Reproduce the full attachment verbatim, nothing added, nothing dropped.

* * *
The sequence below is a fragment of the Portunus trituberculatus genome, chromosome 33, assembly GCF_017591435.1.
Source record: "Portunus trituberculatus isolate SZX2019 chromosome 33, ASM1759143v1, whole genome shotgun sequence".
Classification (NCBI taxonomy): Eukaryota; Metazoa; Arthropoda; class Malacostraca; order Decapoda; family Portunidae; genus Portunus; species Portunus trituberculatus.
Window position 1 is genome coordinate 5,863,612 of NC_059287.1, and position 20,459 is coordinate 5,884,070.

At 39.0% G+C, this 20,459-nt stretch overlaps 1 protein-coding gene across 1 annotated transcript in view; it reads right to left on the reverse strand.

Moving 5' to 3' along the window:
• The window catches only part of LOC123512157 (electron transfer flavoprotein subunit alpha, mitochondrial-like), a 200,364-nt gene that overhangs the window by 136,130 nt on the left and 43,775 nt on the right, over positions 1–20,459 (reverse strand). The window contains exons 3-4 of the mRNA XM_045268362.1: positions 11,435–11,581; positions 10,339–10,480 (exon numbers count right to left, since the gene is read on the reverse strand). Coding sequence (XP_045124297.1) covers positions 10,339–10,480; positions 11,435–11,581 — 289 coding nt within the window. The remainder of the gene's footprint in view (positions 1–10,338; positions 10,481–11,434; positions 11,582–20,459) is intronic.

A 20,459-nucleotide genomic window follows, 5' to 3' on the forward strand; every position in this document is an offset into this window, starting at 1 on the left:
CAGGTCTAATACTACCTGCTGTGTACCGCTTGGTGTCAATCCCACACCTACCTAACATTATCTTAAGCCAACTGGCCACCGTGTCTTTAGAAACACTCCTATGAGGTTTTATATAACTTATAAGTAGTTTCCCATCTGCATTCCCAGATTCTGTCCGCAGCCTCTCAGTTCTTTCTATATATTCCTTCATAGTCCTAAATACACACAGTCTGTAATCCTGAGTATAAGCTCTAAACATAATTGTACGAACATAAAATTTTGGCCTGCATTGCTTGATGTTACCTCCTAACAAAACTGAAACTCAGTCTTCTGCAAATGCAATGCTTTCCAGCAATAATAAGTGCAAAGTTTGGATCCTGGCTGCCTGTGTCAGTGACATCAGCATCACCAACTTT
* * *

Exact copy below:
The sequence below is a fragment of the Portunus trituberculatus genome, chromosome 33, assembly GCF_017591435.1.
Source record: "Portunus trituberculatus isolate SZX2019 chromosome 33, ASM1759143v1, whole genome shotgun sequence".
Classification (NCBI taxonomy): Eukaryota; Metazoa; Arthropoda; class Malacostraca; order Decapoda; family Portunidae; genus Portunus; species Portunus trituberculatus.
Window position 1 is genome coordinate 5,863,612 of NC_059287.1, and position 20,459 is coordinate 5,884,070.

At 39.0% G+C, this 20,459-nt stretch overlaps 1 protein-coding gene across 1 annotated transcript in view; it reads right to left on the reverse strand.

Moving 5' to 3' along the window:
• The window catches only part of LOC123512157 (electron transfer flavoprotein subunit alpha, mitochondrial-like), a 200,364-nt gene that overhangs the window by 136,130 nt on the left and 43,775 nt on the right, over positions 1–20,459 (reverse strand). The window contains exons 3-4 of the mRNA XM_045268362.1: positions 11,435–11,581; positions 10,339–10,480 (exon numbers count right to left, since the gene is read on the reverse strand). Coding sequence (XP_045124297.1) covers positions 10,339–10,480; positions 11,435–11,581 — 289 coding nt within the window. The remainder of the gene's footprint in view (positions 1–10,338; positions 10,481–11,434; positions 11,582–20,459) is intronic.

A 20,459-nucleotide genomic window follows, 5' to 3' on the forward strand; every position in this document is an offset into this window, starting at 1 on the left:
CAGGTCTAATACTACCTGCTGTGTACCGCTTGGTGTCAATCCCACACCTACCTAACATTATCTTAAGCCAACTGGCCACCGTGTCTTTAGAAACACTCCTATGAGGTTTTATATAACTTATAAGTAGTTTCCCATCTGCATTCCCAGATTCTGTCCGCAGCCTCTCAGTTCTTTCTATATATTCCTTCATAGTCCTAAATACACACAGTCTGTAATCCTGAGTATAAGCTCTAAACATAATTGTACGAACATAAAATTTTGGCCTGCATTGCTTGATGTTACCTCCTAACAAAACTGAAACTCAGTCTTCTGCAAATGCAATGCTTTCCAGCAATAATAAGTGCAAAGTTTGGATCCTGGCTGCCTGTGTCAGTGACATCAGCATCACCAACTTT